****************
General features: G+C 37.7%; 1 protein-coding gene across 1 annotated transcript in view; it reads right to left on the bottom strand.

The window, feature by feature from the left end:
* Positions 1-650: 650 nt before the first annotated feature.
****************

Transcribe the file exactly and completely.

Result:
General features: G+C 37.7%; 1 protein-coding gene across 1 annotated transcript in view; it reads right to left on the bottom strand.

The window, feature by feature from the left end:
* Positions 1-650: 650 nt before the first annotated feature.